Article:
Last year the British newspaper operation contributed just 5% of total News Corp revenue while the American Fox TV and movie business contributed 57% of News Corp’s $32.7bn revenue

It’s difficult for most politicians and residents of the Westminster village to comprehend just how irrelevant British titans as mighty as the Sun and News of the World are to American institutional shareholders and the majority of the News Corp board.

In the shock of the withdrawal from the BSkyB bid, the most under-reported element of the story has been that it was Chase Carey, President of News Corp and deputy-chairman who announced the withdrawal from the BSkyB bid.

Not Rupert or James Murdoch.

This would be the Chase Carey who drove Jason Subotky, vice-president of Yacktman Funds, which owns 3.2% of News Corp, to recently declare

“We would be thrilled if Chase Carrey became successor”.

The same Chase Carrey whose path to the top job is currently blocked by one James Murdoch.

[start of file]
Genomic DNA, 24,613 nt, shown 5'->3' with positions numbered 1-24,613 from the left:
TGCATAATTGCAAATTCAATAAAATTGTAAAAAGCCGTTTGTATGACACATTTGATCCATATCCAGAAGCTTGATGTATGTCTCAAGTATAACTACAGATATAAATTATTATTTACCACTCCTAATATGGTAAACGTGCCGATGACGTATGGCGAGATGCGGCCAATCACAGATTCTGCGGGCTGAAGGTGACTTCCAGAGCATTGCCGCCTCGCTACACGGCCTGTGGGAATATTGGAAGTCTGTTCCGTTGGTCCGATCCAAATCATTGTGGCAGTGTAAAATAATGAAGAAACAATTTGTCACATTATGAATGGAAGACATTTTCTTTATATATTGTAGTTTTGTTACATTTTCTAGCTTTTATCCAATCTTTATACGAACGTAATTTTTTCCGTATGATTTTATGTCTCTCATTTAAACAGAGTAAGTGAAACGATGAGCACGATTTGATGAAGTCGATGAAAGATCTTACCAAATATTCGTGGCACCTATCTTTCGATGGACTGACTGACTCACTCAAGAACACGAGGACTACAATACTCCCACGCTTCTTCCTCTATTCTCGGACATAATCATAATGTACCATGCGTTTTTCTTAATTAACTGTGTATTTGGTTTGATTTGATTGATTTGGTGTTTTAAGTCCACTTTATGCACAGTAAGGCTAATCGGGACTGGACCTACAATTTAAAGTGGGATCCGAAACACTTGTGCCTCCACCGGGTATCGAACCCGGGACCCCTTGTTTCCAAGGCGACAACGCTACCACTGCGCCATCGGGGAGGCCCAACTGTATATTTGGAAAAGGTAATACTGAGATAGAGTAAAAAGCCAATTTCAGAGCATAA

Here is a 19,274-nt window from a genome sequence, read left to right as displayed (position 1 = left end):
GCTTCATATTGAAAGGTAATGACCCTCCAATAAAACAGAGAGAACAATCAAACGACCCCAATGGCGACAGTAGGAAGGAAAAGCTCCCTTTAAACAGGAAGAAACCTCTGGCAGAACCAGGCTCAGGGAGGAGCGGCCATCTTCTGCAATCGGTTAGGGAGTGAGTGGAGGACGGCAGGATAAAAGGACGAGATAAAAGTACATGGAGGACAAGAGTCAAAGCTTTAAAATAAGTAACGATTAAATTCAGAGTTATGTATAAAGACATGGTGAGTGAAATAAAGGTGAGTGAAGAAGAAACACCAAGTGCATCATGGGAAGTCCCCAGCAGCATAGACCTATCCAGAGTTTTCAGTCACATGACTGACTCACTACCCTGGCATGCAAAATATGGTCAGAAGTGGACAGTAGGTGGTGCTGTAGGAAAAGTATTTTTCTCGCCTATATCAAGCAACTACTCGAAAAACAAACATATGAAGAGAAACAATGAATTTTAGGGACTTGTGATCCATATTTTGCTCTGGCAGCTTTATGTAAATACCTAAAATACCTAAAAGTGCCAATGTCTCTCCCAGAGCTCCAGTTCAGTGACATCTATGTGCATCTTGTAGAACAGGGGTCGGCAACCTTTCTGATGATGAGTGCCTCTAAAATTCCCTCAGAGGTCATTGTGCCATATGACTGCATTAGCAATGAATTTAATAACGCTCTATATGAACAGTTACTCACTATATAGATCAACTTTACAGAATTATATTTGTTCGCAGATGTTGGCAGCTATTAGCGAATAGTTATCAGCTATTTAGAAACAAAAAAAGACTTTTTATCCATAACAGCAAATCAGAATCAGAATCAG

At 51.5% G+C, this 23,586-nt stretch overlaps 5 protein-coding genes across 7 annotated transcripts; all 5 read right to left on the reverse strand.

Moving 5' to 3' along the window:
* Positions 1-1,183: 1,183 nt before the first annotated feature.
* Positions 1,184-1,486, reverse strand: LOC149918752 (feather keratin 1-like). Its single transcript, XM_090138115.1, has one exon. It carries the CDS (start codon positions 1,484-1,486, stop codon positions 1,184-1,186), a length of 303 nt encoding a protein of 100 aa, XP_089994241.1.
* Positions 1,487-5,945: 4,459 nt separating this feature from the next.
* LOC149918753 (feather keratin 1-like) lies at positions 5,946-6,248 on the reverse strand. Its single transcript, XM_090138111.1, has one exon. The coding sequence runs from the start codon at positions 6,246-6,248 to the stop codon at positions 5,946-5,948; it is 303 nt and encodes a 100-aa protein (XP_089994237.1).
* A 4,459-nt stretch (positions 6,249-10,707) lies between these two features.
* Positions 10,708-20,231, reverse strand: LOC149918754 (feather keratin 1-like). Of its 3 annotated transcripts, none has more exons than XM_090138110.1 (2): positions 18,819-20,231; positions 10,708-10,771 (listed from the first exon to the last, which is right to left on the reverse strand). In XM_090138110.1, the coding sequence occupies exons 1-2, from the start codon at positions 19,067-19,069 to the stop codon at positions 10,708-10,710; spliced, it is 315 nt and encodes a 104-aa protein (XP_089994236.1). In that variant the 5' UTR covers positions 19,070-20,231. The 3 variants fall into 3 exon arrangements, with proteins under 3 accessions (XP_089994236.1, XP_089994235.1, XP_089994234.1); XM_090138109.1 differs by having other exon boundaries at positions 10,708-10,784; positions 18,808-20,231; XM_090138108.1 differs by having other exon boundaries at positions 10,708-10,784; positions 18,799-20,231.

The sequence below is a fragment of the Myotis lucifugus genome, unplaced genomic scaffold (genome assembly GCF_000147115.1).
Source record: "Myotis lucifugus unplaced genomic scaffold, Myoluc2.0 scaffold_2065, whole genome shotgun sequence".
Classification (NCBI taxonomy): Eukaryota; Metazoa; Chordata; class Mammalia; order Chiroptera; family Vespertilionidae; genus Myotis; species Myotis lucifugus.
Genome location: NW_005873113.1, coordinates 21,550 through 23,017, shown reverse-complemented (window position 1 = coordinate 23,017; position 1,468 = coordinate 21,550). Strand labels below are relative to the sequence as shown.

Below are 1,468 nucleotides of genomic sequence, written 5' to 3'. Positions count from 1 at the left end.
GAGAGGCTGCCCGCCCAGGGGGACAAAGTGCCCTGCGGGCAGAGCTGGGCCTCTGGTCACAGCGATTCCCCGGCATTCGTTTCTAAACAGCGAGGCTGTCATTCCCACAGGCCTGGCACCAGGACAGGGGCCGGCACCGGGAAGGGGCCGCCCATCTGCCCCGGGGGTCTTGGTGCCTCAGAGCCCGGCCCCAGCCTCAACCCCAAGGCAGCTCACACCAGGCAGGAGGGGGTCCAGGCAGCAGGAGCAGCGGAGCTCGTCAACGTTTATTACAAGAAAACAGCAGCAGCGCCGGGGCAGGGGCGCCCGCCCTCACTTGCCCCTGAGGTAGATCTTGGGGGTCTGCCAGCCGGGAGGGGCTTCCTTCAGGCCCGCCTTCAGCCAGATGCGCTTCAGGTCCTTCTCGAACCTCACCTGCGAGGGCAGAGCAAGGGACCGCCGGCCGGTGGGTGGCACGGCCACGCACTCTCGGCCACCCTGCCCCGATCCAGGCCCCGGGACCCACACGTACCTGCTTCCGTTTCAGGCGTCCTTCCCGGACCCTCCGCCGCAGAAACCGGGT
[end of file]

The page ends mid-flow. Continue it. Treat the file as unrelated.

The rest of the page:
Carrey was sent out as a signal to American institutional shareholders that the adults were back in charge. The old digger might be hanging on as chairman and harbour dreams of going back for BSkyB, but the U.S. tectonic plates are moving. The days of the News International papers as part of News Corp are numbered.

This is why Labour’s campaign was so effective. It coincided with nascent News Corp shareholder discontent, Board restiveness and the decision point for the biggest deal in the company’s history where British government approval was needed.

A perfect storm.

On this basis, if Ed Miliband wants to keep on believing and broaden the fight to include the Daily Mail then he might face a rather different result.